And again, it seems that some manufacturers don't even have a basic sense of security. The BIO-250U has a reason for that: as I stated in my previous review, it's almost impossible to do a fingerprint-scan leading to the unlocking of a drive in software without introducing serious security flaws, and the meagre 8-bit processor contained in the enclosure just isn't powerful enough to do fingerprint-matching. Given this hardware, this solution was the best the engineers could do, and as long as you see the HD as a gadget or toy, it is enough.

The iUSBs failure to keep its data secret is way worse, though. Strong encryption using a password and software-based authentication and decrypting is something that was perfected a long time ago: free software like TrueCrypt, LUKS and many others have implemented it securily. Therefore, it is inexcusable that a device for which you pay extra has this kind of hole in its security. To give an indication of how secure both devices are: it's almost trivial to create a downloadable program which anyone could use to get to the 'secret' data on both HDs

The conclusion of this hacker: If you're interested in the gadget-ness of a fingerprint-unlockable HD, you can consider the BIO-250U. While it isn't secure by a long shot, I can understand that using your finger to unlock your data at least is interesting. If you like the iUSB because of its looks, its price or its backup features, go ahead and buy it. If you're looking for something even a tiny bit secure, though, buy a standard USB-drive and use something like TrueCrypt. It isn't perfect, but at least it won't reveal your data by flipping one byte in memory.

I'd like to thank Bjorn Heirman from mobile-harddisk.nl, the shop selling these (and many other) USB harddisks for offering me these HDs and allowing me to publish the results.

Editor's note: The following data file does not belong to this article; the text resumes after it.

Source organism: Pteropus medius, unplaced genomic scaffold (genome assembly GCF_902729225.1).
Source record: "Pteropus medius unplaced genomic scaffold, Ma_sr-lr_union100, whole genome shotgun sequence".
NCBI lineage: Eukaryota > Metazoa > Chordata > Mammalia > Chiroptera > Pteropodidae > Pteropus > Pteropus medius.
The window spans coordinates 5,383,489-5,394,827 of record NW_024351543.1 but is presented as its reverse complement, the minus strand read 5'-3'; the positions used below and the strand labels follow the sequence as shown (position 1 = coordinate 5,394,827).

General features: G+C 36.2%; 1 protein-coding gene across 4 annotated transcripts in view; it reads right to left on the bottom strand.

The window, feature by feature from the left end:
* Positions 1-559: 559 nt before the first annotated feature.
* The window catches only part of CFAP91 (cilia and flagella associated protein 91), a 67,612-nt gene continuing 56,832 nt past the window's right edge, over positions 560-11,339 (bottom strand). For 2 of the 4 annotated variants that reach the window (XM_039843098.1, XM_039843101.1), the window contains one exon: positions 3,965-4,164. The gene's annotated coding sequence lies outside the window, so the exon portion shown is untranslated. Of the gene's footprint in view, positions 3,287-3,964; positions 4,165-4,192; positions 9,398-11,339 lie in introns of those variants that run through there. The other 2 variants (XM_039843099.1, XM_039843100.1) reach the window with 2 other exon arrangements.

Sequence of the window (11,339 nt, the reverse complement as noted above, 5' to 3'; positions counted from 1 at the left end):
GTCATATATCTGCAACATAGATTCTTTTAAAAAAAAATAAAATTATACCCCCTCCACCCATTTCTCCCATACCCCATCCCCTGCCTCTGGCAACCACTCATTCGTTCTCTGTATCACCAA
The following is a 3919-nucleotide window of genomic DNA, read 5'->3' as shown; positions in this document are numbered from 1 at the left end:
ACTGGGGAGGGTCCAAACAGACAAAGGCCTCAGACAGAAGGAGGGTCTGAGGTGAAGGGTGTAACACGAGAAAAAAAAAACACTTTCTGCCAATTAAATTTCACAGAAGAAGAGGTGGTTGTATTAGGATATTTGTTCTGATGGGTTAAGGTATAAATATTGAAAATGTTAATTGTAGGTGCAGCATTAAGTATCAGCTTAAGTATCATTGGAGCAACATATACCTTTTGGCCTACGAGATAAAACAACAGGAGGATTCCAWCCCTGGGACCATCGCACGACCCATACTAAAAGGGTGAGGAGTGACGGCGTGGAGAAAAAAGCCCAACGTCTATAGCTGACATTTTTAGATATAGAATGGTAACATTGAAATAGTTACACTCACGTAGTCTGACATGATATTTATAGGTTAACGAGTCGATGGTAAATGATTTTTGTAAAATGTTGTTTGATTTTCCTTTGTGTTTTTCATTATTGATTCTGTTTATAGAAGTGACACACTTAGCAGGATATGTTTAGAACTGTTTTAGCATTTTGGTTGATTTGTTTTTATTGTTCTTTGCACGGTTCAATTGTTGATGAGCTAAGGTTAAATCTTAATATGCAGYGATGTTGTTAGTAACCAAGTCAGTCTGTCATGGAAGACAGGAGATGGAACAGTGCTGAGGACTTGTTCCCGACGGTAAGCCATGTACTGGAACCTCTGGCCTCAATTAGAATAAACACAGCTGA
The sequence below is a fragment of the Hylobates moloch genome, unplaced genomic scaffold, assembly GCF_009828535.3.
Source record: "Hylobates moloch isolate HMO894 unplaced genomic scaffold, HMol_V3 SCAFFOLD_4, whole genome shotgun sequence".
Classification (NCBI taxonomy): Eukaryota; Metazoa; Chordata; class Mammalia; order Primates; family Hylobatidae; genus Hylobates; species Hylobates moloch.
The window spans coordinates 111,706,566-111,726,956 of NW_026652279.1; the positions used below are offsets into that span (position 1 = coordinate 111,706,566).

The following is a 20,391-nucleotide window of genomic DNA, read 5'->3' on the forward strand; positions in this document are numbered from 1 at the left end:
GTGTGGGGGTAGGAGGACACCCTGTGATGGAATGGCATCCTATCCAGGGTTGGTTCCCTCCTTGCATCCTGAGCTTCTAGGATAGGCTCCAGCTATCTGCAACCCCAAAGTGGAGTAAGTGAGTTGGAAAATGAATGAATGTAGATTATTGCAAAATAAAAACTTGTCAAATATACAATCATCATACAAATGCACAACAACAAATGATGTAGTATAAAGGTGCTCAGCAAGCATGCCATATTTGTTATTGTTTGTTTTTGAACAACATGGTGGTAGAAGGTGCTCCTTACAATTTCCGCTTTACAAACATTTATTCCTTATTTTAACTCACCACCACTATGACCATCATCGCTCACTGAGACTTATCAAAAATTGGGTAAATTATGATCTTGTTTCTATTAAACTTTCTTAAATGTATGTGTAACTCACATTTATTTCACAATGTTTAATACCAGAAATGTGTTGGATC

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EdorFaus wrote at 27 May 2010, 23.14:

Huh. I was a bit surprised reading the comments here - I found the instructions regarding the partition table hack to be completely clear and easily understandable. I suppose I probably know more about the subject than most though, having played around with that stuff when I was a kid (while I was still on DOS, no less - using Turbo Pascal and real mode interrupt calls - nowadays, in Linux, things like what was described is trivial with standard tools). Still, anyone more than just idly interested really shouldn't have any trouble figuring it out, IMO...

sprite_tm wrote at 28 Aug 2007, 12.47:

C'mon, I'm not trying to create a howto to cracking the devices here. It's sufficient to say that if the drive sees an empty partition table when it's powered up, it'll disable all protection measures, even if the 'protected' data still is on-disk. Because the partition table is writable at all times, that's a huge security gap.

JoeJoe wrote at 28 Aug 2007, 3.50:

His Linux instructions are vague.. I think he is reverting to a pre-warp (Windows-only) phase :( anyway he uses: http://www.ollydbg.de/ on Windows.

cde wrote at 23 Aug 2007, 21.28:

Can you elaborate a bit more on how your friend got around the drive in linux? The way you put it is really unclear (or is that intentional?) Also, what debugging suite do you use? I want to try my u3 based flash drive (which I wiped so I can use it as a normal drive).

JoeJoe wrote at 6 Aug 2007, 17.39:

Nice job! I always see USB enclosures like this that advertise security. It's almost pathetic how so many use simplistic hardware with a "Windows Application" - I myself use BSD and Linux.

Mike wrote at 4 Aug 2007, 18.03:

Excellent work! Glad to see some of this shoddy engineering being exposed to sunlight. Found your article from the slashdot.org firehose. Mike

Albert the 3rd wrote at 3 Aug 2007, 13.49:

Well, companies only want to sell, so they want to make the disks look secure, not actualy be secure. This is all marketing.

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